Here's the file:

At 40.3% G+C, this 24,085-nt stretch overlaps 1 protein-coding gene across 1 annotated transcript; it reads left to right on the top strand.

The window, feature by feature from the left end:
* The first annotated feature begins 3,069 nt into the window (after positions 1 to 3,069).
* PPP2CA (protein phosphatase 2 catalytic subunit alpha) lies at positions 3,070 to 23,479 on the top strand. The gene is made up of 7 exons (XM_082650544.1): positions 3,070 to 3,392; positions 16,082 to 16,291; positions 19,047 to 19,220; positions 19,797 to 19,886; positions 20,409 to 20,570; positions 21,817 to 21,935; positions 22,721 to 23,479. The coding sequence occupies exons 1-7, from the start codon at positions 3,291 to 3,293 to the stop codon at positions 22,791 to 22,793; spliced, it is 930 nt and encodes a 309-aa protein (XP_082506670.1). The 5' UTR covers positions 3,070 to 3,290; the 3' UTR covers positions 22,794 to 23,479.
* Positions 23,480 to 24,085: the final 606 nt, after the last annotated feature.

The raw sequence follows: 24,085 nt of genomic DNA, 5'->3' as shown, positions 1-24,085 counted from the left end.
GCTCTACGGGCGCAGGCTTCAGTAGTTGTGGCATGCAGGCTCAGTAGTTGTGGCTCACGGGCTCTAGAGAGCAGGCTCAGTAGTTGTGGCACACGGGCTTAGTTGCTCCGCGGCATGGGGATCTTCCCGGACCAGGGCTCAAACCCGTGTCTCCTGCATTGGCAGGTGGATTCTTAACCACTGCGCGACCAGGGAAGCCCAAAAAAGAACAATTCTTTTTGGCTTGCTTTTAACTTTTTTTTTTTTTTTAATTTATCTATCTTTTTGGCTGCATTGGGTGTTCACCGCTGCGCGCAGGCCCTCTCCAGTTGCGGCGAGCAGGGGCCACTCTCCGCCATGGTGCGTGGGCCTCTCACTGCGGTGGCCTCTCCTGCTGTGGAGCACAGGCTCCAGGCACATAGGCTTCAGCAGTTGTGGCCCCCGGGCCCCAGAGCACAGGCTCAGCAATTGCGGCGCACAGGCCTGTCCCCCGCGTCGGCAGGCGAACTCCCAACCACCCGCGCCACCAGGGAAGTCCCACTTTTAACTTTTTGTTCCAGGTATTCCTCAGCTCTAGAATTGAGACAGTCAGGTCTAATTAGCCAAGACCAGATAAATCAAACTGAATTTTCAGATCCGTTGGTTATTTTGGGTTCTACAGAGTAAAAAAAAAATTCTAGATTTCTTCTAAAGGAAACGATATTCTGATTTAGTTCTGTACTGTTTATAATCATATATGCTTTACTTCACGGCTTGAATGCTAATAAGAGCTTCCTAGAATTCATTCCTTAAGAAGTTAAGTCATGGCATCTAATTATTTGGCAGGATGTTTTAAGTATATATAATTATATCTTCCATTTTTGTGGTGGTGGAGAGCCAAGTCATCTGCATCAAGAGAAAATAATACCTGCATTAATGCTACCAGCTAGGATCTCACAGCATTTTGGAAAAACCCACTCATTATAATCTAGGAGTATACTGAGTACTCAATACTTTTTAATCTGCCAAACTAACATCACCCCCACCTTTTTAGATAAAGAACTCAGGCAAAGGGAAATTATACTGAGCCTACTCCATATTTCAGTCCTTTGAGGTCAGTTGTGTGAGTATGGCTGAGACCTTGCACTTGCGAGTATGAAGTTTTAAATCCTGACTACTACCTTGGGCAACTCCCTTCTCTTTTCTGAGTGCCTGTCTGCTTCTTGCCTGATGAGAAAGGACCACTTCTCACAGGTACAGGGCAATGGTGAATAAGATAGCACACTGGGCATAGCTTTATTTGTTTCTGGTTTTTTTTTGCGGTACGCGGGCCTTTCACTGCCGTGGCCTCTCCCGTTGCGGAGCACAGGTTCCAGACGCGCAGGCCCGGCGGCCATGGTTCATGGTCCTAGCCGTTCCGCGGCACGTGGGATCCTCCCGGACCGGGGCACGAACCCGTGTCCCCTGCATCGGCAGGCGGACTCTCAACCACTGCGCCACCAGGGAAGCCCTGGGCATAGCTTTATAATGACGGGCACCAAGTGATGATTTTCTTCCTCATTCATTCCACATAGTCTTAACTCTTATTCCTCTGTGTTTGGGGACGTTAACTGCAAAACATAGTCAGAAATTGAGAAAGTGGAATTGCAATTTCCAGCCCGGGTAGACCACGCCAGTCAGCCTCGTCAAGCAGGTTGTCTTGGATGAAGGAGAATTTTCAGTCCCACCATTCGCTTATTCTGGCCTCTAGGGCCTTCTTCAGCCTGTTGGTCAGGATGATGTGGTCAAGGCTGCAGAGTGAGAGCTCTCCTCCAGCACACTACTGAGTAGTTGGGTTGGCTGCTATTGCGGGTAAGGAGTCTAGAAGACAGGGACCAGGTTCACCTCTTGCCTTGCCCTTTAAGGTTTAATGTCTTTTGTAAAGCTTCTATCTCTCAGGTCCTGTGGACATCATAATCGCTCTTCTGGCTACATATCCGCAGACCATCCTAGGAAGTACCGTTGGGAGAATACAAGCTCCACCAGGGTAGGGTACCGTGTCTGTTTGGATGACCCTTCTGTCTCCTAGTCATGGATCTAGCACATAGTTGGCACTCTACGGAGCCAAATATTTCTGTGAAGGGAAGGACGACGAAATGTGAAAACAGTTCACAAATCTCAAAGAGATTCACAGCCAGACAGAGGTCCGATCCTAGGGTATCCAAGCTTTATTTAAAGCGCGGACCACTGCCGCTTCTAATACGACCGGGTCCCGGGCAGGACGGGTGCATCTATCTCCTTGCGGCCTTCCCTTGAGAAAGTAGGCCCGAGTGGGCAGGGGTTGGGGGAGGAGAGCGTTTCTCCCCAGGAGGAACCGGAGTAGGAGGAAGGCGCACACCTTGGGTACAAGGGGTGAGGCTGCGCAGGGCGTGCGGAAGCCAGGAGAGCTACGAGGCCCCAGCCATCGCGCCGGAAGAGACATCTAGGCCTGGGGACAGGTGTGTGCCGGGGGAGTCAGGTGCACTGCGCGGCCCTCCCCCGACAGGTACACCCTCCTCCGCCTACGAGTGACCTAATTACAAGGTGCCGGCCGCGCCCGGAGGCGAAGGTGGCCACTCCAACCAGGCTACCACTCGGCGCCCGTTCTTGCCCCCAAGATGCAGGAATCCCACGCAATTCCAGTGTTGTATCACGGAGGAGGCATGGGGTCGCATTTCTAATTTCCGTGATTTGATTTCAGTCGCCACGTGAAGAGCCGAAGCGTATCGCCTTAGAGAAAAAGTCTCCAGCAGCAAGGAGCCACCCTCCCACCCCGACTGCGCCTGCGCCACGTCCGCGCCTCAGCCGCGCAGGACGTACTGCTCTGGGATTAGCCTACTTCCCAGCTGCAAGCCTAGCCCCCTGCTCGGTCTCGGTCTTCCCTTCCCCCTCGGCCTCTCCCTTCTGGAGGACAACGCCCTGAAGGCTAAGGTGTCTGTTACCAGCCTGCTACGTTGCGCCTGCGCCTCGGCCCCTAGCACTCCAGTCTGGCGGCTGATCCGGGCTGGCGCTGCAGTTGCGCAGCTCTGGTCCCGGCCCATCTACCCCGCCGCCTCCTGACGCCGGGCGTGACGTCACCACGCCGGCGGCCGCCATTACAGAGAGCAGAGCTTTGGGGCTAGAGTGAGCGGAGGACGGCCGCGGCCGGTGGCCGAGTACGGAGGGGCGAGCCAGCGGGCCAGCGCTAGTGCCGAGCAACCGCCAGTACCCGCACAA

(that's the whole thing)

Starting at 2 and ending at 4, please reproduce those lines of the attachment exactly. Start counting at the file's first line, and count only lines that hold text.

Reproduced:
The window, feature by feature from the left end:
* The first annotated feature begins 3,069 nt into the window (after positions 1 to 3,069).
* PPP2CA (protein phosphatase 2 catalytic subunit alpha) lies at positions 3,070 to 23,479 on the top strand. The gene is made up of 7 exons (XM_082650544.1): positions 3,070 to 3,392; positions 16,082 to 16,291; positions 19,047 to 19,220; positions 19,797 to 19,886; positions 20,409 to 20,570; positions 21,817 to 21,935; positions 22,721 to 23,479. The coding sequence occupies exons 1-7, from the start codon at positions 3,291 to 3,293 to the stop codon at positions 22,791 to 22,793; spliced, it is 930 nt and encodes a 309-aa protein (XP_082506670.1). The 5' UTR covers positions 3,070 to 3,290; the 3' UTR covers positions 22,794 to 23,479.